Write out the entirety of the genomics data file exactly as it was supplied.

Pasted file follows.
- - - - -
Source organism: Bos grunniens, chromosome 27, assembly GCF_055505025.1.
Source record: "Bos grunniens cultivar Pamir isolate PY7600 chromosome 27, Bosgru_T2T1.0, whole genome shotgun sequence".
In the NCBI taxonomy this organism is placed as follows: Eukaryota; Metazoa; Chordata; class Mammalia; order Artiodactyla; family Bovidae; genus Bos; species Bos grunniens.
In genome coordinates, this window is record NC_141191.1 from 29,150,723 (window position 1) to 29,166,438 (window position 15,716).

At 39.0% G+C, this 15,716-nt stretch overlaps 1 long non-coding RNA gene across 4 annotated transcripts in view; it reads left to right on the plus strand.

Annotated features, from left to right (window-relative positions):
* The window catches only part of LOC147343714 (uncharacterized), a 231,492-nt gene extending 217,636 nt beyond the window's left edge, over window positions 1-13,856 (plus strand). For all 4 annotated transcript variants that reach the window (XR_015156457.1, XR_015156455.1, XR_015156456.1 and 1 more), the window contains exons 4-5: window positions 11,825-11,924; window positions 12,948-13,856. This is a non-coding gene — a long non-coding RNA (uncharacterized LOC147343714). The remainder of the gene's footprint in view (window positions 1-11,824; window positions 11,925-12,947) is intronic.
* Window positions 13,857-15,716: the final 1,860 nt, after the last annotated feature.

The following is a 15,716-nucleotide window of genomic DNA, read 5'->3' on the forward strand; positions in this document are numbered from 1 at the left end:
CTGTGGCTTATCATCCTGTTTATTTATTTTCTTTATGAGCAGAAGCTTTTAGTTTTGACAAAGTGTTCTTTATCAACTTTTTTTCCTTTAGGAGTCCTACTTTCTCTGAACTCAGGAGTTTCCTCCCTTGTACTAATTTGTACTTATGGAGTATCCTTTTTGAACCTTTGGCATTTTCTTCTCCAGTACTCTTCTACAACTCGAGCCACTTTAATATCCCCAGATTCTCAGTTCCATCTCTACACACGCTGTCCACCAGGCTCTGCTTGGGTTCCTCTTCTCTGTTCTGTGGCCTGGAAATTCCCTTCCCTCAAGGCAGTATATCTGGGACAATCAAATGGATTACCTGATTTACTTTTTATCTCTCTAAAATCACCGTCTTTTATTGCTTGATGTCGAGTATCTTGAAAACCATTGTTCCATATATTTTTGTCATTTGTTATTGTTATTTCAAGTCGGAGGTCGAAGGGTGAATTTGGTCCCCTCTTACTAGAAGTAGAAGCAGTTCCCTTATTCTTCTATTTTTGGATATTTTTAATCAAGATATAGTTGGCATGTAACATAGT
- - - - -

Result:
Source organism: Bos grunniens, chromosome 27, assembly GCF_055505025.1.
Source record: "Bos grunniens cultivar Pamir isolate PY7600 chromosome 27, Bosgru_T2T1.0, whole genome shotgun sequence".
In the NCBI taxonomy this organism is placed as follows: Eukaryota; Metazoa; Chordata; class Mammalia; order Artiodactyla; family Bovidae; genus Bos; species Bos grunniens.
In genome coordinates, this window is record NC_141191.1 from 29,150,723 (window position 1) to 29,166,438 (window position 15,716).

At 39.0% G+C, this 15,716-nt stretch overlaps 1 long non-coding RNA gene across 4 annotated transcripts in view; it reads left to right on the plus strand.

Annotated features, from left to right (window-relative positions):
* The window catches only part of LOC147343714 (uncharacterized), a 231,492-nt gene extending 217,636 nt beyond the window's left edge, over window positions 1-13,856 (plus strand). For all 4 annotated transcript variants that reach the window (XR_015156457.1, XR_015156455.1, XR_015156456.1 and 1 more), the window contains exons 4-5: window positions 11,825-11,924; window positions 12,948-13,856. This is a non-coding gene — a long non-coding RNA (uncharacterized LOC147343714). The remainder of the gene's footprint in view (window positions 1-11,824; window positions 11,925-12,947) is intronic.
* Window positions 13,857-15,716: the final 1,860 nt, after the last annotated feature.

The following is a 15,716-nucleotide window of genomic DNA, read 5'->3' on the forward strand; positions in this document are numbered from 1 at the left end:
CTGTGGCTTATCATCCTGTTTATTTATTTTCTTTATGAGCAGAAGCTTTTAGTTTTGACAAAGTGTTCTTTATCAACTTTTTTTCCTTTAGGAGTCCTACTTTCTCTGAACTCAGGAGTTTCCTCCCTTGTACTAATTTGTACTTATGGAGTATCCTTTTTGAACCTTTGGCATTTTCTTCTCCAGTACTCTTCTACAACTCGAGCCACTTTAATATCCCCAGATTCTCAGTTCCATCTCTACACACGCTGTCCACCAGGCTCTGCTTGGGTTCCTCTTCTCTGTTCTGTGGCCTGGAAATTCCCTTCCCTCAAGGCAGTATATCTGGGACAATCAAATGGATTACCTGATTTACTTTTTATCTCTCTAAAATCACCGTCTTTTATTGCTTGATGTCGAGTATCTTGAAAACCATTGTTCCATATATTTTTGTCATTTGTTATTGTTATTTCAAGTCGGAGGTCGAAGGGTGAATTTGGTCCCCTCTTACTAGAAGTAGAAGCAGTTCCCTTATTCTTCTATTTTTGGATATTTTTAATCAAGATATAGTTGGCATGTAACATAGT